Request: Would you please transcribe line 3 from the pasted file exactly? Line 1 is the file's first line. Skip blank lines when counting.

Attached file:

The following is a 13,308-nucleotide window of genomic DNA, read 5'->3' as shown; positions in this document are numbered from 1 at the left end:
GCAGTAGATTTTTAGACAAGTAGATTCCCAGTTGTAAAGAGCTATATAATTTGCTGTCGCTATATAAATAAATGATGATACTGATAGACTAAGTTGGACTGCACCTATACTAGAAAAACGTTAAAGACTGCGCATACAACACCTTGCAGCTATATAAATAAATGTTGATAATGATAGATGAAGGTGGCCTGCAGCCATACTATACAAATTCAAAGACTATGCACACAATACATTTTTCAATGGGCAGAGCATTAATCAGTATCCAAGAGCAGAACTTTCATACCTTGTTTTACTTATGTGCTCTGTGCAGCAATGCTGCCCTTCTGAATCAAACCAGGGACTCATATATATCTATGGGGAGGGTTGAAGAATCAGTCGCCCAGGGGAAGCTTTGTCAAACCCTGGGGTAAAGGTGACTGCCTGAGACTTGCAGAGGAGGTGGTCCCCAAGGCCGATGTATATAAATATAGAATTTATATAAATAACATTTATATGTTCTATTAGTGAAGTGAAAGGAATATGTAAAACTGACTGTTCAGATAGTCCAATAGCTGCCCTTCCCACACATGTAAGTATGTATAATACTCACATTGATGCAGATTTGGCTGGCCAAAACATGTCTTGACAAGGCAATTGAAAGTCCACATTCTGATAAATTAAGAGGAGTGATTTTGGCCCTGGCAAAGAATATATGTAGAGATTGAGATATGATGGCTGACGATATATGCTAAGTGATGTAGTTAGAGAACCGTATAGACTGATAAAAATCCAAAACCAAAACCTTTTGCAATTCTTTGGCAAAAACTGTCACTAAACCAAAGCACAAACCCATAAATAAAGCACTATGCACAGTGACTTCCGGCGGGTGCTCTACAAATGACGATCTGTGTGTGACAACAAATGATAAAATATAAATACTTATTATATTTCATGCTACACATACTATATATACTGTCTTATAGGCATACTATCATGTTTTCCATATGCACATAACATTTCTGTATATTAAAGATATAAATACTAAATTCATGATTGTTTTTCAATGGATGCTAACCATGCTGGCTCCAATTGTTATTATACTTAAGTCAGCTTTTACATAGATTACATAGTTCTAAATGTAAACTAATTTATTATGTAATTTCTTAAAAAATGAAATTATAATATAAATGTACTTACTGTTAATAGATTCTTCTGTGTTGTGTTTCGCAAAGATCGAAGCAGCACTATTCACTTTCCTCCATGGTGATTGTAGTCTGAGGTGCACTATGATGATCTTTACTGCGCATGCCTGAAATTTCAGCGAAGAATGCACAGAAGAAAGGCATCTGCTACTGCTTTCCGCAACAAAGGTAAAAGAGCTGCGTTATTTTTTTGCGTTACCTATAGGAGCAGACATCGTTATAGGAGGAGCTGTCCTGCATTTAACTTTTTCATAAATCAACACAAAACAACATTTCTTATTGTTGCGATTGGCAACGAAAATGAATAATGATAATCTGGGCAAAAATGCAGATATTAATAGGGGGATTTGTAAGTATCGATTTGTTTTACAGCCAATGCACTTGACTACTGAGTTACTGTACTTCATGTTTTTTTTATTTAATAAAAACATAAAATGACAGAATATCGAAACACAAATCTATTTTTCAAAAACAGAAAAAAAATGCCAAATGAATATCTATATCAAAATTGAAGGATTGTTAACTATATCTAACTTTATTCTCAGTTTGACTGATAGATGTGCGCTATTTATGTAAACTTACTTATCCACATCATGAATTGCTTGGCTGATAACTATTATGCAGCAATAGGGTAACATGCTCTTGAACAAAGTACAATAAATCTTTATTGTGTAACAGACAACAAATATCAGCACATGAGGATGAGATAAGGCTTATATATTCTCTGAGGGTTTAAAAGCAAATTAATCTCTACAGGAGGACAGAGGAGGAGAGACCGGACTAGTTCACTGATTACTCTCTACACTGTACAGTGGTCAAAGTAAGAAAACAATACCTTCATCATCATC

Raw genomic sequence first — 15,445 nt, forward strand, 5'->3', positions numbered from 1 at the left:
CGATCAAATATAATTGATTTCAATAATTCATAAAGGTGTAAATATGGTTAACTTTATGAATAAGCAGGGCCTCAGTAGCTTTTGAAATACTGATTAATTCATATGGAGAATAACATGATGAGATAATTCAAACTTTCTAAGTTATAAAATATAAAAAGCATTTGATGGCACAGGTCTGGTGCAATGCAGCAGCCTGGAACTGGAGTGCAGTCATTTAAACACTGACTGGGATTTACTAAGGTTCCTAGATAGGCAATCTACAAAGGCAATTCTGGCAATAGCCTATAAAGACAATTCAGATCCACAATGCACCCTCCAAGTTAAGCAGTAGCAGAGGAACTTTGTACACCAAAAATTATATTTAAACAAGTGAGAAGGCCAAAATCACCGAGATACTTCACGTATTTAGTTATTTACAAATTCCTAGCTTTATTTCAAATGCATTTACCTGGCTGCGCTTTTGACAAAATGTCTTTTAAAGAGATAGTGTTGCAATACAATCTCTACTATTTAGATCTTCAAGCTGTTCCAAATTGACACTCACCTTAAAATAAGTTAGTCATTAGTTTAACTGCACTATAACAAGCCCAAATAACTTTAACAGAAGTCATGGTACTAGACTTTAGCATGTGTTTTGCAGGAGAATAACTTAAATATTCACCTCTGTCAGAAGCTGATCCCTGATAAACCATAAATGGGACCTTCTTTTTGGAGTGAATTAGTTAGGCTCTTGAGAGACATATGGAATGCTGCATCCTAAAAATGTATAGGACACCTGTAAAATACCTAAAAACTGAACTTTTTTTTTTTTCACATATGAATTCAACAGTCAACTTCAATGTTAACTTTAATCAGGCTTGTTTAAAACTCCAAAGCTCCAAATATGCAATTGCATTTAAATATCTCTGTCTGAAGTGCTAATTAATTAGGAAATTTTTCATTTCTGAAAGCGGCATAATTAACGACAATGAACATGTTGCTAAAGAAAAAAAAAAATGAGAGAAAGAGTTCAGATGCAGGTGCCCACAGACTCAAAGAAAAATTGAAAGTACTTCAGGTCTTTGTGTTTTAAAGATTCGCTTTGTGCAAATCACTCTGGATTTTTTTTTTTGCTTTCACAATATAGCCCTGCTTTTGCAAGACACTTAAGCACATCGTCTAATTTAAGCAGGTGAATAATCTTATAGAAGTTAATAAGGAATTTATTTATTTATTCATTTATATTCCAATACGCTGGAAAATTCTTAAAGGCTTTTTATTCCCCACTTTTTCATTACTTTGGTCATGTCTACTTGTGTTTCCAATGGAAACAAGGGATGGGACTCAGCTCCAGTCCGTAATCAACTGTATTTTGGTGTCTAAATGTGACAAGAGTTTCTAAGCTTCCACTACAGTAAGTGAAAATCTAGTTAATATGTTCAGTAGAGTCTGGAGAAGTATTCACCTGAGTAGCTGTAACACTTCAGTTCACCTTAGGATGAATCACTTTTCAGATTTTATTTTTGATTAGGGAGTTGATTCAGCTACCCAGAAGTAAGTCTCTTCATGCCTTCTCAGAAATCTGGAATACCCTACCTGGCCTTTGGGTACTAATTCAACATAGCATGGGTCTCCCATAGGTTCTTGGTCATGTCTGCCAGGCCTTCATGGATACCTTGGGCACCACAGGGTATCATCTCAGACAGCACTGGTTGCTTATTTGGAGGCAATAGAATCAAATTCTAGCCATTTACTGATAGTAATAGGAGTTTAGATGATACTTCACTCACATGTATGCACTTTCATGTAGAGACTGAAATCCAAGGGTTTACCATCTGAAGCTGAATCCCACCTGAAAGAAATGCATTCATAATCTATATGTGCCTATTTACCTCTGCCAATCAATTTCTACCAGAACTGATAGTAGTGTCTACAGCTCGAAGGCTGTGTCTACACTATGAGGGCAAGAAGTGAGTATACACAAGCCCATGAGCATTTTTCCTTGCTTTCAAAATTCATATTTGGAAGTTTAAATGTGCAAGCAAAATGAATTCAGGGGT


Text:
Raw genomic sequence first — 15,445 nt, forward strand, 5'->3', positions numbered from 1 at the left: